New (and Spectacular) Image of Andromeda Galaxy Shows It’s Ringed By Cold Fire

The entire universe in blog form
Jan. 30 2013 12:21 PM

The Cold, Dusty Arms of Andromeda

I know I just posted an image of a nearby spiral galaxy that combines optical and infrared light. But by coincidence another picture just came out, and it shows the far more famous Andromeda Galaxy, and it’s a jaw-dropper:

Phil Plait Phil Plait

Phil Plait writes Slate’s Bad Astronomy blog and is an astronomer, public speaker, science evangelizer, and author of Death From the Skies!  

Herschel's far-infrared view of the magnificent Andromeda Galaxy
The Herschel Observatory's far-infrared view of the magnificent spiral Andromeda Galaxy. Click to enchainedmaidenate.

Image credit: ESA/Herschel/PACS & SPIRE Consortium, O. Krause, HSC, H. Linz

Yegads. And yeah, you want to see this in all its full-res glory. This was taken by the European Herschel observatory, which sees in the far-infrared. Like, really far: What’s shown here as blue is actually IR light with a wavelength of 70 microns, a hundred times the reddest light our eyes can see; green is 100 microns, and red is a combination of 160 and 250 microns. The wavelength of light an object emits corresponds to its temperature, so the material you see as red in this image is at a frigid -261°C (-439F). The warmest material you see in the picture is at -232°C (-385°F). To give you an idea of how cold that is, at that temperature the oxygen in our air would be frozen as hard as rock.


Andromeda is a spiral galaxy much like our own Milky Way, though physically bigger. It’s also the closest spiral to us, so it’s intensely studied. Unfortunately, it’s tilted with respect to us by only about 13°, so it’s nearly edge-on. That makes it hard to study, because a lot of the material in the front of the galaxy blocks what’s behind it.

Side by side view of an optical and IR view of Andromeda
Visible light (left) and combined visible+infrared (right) views of Andromeda.

Image credit: Infrared: ESA/Herschel/PACS/SPIRE/J. Fritz, U. Gent; Optical: R. Gendler

But that’s when you look with an optical telescope. What astronomers call dust is made of lots of different molecules, and is opaque to the light we see. But that cold dust glows in the infrared, so using Herschel allows us to see all of it. Most of the dust, as expected, follows the spiral pattern of the galaxy. Since dust is created when stars are born and when they die—and this happens in the spiral arms for the most part—that’s where the dust is too.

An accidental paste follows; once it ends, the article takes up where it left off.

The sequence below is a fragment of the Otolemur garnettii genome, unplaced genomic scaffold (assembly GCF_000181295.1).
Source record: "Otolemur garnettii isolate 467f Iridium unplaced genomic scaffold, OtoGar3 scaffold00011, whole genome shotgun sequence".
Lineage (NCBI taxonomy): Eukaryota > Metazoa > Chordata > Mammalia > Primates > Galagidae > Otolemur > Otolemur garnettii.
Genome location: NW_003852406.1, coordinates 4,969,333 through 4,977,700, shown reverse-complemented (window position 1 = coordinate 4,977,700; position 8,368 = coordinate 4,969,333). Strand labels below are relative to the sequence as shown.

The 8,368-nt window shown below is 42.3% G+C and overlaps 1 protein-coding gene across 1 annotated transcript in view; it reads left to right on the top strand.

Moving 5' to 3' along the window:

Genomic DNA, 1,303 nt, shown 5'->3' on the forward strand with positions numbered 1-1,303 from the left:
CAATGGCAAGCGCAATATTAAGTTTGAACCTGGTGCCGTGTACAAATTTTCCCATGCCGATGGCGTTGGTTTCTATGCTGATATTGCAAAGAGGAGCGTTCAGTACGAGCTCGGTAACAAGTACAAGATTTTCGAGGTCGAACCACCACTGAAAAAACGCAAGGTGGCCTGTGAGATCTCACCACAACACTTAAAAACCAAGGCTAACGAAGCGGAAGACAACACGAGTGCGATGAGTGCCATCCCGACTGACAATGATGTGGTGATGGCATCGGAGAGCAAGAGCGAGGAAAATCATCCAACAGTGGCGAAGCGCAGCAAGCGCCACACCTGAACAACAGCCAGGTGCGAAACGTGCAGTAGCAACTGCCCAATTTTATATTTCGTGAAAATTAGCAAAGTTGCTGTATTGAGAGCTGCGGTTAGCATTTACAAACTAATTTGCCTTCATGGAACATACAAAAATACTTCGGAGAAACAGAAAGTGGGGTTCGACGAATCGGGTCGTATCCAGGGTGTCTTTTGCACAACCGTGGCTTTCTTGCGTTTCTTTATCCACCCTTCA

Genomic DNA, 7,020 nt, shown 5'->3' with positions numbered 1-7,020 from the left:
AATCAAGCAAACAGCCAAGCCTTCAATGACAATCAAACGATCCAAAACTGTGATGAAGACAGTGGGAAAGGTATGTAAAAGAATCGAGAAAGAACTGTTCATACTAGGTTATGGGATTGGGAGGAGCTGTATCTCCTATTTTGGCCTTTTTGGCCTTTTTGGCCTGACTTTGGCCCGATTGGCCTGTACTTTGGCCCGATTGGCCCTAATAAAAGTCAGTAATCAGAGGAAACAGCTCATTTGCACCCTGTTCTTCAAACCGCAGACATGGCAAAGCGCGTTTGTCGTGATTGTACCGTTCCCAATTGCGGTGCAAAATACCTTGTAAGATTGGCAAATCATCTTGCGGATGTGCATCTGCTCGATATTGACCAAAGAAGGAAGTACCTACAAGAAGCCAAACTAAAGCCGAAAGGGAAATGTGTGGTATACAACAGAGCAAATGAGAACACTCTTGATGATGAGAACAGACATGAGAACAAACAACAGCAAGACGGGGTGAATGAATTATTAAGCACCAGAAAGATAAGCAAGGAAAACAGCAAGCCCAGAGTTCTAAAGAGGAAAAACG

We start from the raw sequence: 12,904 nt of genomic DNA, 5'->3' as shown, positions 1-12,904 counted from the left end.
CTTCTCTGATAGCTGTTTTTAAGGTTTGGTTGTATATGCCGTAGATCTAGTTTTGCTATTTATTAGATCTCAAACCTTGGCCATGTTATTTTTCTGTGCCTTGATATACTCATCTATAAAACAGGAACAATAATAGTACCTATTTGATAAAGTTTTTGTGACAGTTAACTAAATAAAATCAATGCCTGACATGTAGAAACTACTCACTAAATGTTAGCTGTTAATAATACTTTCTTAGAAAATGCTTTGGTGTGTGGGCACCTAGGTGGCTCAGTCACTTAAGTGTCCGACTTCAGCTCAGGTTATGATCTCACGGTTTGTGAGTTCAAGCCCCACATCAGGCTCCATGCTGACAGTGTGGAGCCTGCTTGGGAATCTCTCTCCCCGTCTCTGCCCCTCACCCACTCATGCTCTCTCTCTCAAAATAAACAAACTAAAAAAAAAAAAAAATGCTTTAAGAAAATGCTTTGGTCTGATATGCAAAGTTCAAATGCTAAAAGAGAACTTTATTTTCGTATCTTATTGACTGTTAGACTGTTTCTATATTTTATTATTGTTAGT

But also revealed in this image is a large ring of dust (the brightest ring in the image) about 75,000 light years in radius. That may have been formed when Andromeda collided and merged with a smaller galaxy; Andromeda stripped that ill-fated galaxy of its dust, which settled into that ring shape. There are several rings of dust in the picture, so if the merger idea is correct it means Andromeda has been pretty hungry over the past few hundred million years.

Closeup of the core of Andromeda
Close-up of the core of the Andormeda Galaxy in far-infrared light.

Image credit: ESA/Herschel/PACS & SPIRE Consortium, O. Krause, HSC, H. Linz

A far-infrared image of Andromeda by Herschel was released a couple of years ago, but this one has higher-resolution, and also includes the warmer dust (shown in blue and green) in the galaxy’s heart. As you can see, this dust still traces the spiral pattern, all the way down to the very core of the galaxy. Things get a little messy, though, with the pattern getting a bit chaotic. That’s not too surprising: Hubble observations show that the very center of Andromeda has a lot going on; there was a burst of star formation a couple of hundred million years ago, and there are packs of stars circling the core. Also, every big galaxy has a supermassive black hole at its very center, and Andromeda is no exception: The monster there has a mass at least 30 million times that of our Sun, and may be as much as 100 million times as massive. That’s at least ten times the mass of the corresponding black hole in the center of the Milky Way.

The Andromeda Galaxy is about 2.5 million light years away, but so huge that it’s visible to the naked eye (as I write this, in January, it’s in the southwest just after sunset for Northern Hemisphere observers), though binoculars are probably needed in even mildly light-polluted skies. I have seen this galaxy myself literally hundreds of times through all manners of optical instruments, so images like this really appeal to me; I love seeing something old as if it’s new again.



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